Chewy Stock: Buy, Sell, or Hold?

Shares of the pet stock bounced after its latest earnings report. Can it keep rallying?

Like other businesses that benefited from COVID-19, the pet supplies sector soared during the early stages of the pandemic only to come crashing down. Industry leader Chewy (CHWY -4.61%) was a victim of that sell-off.

After soaring from its initial public offering (IPO) price of $22 to an all-time high of $120, Chewy has given up all of those gains and is trading at nearly the same price it listed its shares at five years ago.

Despite the disappointing slide over the last few years, Chewy remains one of the most promising growth stocks in the pet industry; the business continues to expand though its valuation has come down substantially.

With that in mind, let’s take a look at the reasons to buy, sell, and hold Chewy stock.

A Shiba Inu dog in a meadow.

Image source: Getty Images.

1. Buy Chewy stock

Forget the recent underperformance: Chewy is still far and away the market leader in pet online retail, having successfully taken the niche from Amazon. Chewy is a must-have partner for any pet product seller.

In other words, the company has an economic moat. And it still has a substantial growth opportunity as it takes market share from brick-and-mortar channels like supermarkets.

Chewy is approaching a $12 billion revenue run rate, and its profit margin has improved substantially over the last few years. In fact, its net income based on generally accepted accounting principles (GAAP) tripled in its first quarter to $66.9 million, bringing its price-to-earnings valuation down to about 120.

While its overall growth has slowed significantly, in part due to the pull-forward effect of the pandemic when pet adoptions spiked, the company sees signs that household pet formation trends are improving. Meanwhile, the company has opportunities to expand beyond conventional online retail into areas like healthcare and insurance. And it could leverage the advertising potential of its platform, much as Amazon has to great success.

2. Sell Chewy stock

“Sell Chewy stock” would have been good advice at pretty much any point in the last three years, and some of those reasons still hold true.

For example, its growth rate has slowed to a crawl: Revenue increased just 3.1% to $2.88 billion in the first quarter. The company expects top-line growth to slow even further to just 2% to 3% in the second quarter. For the full year, it’s calling for growth of 4% to 6%, though that includes an extra week in the fiscal year calendar. Without the extra week, its growth would be closer to a range of 2% to 4%.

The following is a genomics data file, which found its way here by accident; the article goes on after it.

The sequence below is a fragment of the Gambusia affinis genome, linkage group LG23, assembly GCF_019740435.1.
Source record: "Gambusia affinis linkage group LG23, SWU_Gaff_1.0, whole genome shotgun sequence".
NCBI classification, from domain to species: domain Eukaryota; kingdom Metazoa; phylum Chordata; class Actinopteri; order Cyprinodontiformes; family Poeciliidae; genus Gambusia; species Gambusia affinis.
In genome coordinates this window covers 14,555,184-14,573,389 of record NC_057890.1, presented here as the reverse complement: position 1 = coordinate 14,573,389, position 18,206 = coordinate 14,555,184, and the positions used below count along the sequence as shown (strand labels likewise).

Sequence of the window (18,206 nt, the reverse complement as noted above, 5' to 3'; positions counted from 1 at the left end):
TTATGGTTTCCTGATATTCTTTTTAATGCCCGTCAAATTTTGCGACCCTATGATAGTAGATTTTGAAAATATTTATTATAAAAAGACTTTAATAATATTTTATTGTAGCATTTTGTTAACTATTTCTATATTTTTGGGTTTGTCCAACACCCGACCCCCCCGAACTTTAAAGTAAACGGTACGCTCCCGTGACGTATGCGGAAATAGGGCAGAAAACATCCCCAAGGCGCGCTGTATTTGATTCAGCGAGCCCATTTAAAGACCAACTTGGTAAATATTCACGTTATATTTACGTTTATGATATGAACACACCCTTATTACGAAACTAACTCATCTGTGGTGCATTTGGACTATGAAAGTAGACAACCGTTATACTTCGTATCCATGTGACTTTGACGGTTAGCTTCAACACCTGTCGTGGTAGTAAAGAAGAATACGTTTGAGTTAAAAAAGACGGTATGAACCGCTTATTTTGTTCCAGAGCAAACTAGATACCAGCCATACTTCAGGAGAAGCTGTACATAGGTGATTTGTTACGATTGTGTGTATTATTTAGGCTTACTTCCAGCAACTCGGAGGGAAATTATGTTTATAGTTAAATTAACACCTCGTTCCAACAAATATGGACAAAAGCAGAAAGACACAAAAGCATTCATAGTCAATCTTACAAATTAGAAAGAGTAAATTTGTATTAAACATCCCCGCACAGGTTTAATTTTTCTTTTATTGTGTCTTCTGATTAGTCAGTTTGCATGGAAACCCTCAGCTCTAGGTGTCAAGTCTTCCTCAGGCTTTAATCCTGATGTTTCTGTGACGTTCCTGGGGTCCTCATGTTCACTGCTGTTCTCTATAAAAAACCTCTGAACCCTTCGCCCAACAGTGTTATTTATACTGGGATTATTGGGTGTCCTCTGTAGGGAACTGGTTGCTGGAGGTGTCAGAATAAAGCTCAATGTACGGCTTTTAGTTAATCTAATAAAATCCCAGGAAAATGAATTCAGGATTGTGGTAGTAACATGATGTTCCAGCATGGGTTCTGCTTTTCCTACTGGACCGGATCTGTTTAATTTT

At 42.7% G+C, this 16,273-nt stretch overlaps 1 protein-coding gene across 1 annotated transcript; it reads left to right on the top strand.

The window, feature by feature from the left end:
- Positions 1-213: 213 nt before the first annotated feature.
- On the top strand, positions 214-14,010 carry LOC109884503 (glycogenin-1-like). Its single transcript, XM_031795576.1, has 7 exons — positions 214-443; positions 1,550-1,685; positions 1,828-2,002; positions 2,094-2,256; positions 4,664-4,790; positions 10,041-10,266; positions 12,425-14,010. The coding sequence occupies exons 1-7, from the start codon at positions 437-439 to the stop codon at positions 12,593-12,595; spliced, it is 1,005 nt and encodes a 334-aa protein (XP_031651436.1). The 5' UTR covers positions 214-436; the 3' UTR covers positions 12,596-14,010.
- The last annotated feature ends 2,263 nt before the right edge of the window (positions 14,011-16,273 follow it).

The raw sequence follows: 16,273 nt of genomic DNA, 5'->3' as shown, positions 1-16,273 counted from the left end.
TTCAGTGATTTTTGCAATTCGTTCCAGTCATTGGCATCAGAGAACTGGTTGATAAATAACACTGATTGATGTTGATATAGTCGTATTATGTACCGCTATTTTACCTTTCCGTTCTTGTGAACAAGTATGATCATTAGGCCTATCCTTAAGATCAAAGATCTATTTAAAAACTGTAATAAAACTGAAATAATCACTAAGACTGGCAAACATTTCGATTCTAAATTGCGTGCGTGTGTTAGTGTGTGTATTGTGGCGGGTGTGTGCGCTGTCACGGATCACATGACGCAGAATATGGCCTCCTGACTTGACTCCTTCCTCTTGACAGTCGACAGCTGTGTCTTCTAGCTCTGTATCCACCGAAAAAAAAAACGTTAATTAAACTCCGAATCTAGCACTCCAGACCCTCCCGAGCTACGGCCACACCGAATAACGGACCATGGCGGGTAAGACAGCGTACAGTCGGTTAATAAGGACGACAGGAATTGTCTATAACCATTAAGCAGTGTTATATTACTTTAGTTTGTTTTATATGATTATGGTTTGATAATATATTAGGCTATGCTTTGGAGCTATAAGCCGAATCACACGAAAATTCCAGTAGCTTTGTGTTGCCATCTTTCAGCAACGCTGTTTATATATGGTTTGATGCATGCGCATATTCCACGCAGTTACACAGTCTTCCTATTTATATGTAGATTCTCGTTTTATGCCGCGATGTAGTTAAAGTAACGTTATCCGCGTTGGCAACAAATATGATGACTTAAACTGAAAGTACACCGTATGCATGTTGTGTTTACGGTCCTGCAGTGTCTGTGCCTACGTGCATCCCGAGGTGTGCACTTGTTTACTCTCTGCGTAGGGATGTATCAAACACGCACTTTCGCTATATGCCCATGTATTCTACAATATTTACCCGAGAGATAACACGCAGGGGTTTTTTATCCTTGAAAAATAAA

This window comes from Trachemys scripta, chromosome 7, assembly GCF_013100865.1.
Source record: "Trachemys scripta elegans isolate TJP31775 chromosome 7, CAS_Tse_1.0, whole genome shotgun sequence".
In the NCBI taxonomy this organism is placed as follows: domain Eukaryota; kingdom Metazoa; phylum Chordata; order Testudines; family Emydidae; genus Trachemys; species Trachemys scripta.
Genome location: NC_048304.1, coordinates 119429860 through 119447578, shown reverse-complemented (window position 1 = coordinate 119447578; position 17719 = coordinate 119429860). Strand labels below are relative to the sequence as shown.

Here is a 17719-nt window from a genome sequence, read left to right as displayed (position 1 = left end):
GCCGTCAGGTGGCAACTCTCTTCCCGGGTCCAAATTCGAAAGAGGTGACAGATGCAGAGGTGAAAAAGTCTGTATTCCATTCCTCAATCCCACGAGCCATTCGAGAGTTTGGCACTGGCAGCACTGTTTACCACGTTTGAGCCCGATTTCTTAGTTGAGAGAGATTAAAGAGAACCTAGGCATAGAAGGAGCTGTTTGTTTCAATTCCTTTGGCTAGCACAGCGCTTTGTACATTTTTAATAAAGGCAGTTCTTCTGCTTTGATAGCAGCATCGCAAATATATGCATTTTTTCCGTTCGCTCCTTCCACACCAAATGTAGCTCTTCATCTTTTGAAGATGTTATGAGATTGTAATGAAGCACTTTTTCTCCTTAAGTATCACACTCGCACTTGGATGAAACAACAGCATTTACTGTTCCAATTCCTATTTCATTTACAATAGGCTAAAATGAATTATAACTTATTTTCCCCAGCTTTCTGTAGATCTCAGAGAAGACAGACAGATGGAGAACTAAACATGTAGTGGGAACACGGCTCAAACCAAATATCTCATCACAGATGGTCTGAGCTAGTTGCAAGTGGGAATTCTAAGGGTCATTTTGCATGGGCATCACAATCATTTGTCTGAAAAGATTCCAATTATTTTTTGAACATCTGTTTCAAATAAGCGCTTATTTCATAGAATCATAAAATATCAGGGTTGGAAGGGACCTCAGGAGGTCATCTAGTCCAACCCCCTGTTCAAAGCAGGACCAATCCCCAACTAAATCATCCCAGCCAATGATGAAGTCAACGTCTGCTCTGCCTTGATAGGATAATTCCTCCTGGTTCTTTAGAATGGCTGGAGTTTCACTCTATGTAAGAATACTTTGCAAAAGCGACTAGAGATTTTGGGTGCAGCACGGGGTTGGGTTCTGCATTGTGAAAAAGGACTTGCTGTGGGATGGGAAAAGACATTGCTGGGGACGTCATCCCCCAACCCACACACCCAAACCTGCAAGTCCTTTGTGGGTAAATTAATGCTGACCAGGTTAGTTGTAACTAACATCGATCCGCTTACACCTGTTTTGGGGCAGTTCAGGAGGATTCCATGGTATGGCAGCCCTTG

Some of those headwinds are due to the macro-level slowdown in pet adoptions and overall growth in the sector. But they also seem to reflect a maturing business for Chewy, and management doesn’t seem to have a credible plan to reaccelerate its growth.

In light of this reality, the stock is likely to keep falling without a significant increase in its top-line growth rate.

3. Hold Chewy stock

Finally, the best reason to hold Chewy stock is the uncertainty surrounding the business.

A number of pet stocks surged over the last month, including Freshpet and Petco Health and Wellness, in response to signs the industry could finally be turning the corner after a long pandemic hangover.

However, it’s too soon to be sure, and that recovery isn’t apparent in Chewy’s guidance. The company is still growing sales per active customer, which were up 9.6% in the first quarter, but it’s losing customers overall at the same time.

Holding the stock for a few more quarters could give Chewy investors enough time to see how these dynamics play out.

And the winner is …

Chewy’s shares jumped after its latest earnings report as investors were impressed with its improvements on the bottom line. But its revenue guidance was still below expectations, and that will likely drive the long-term performance of the stock.

For that reason, I’d give Chewy a rating between a sell and a hold. Revenue growth could bounce back as the pet sector strengthens, but until then, investors should treat the stock with skepticism — it’s still very expensive, given its profitability and growth rate.

John Mackey, former CEO of Whole Foods Market, an Amazon subsidiary, is a member of The Motley Fool’s board of directors. Jeremy Bowman has positions in Amazon. The Motley Fool has positions in and recommends Amazon, Chewy, and Freshpet. The Motley Fool has a disclosure policy.

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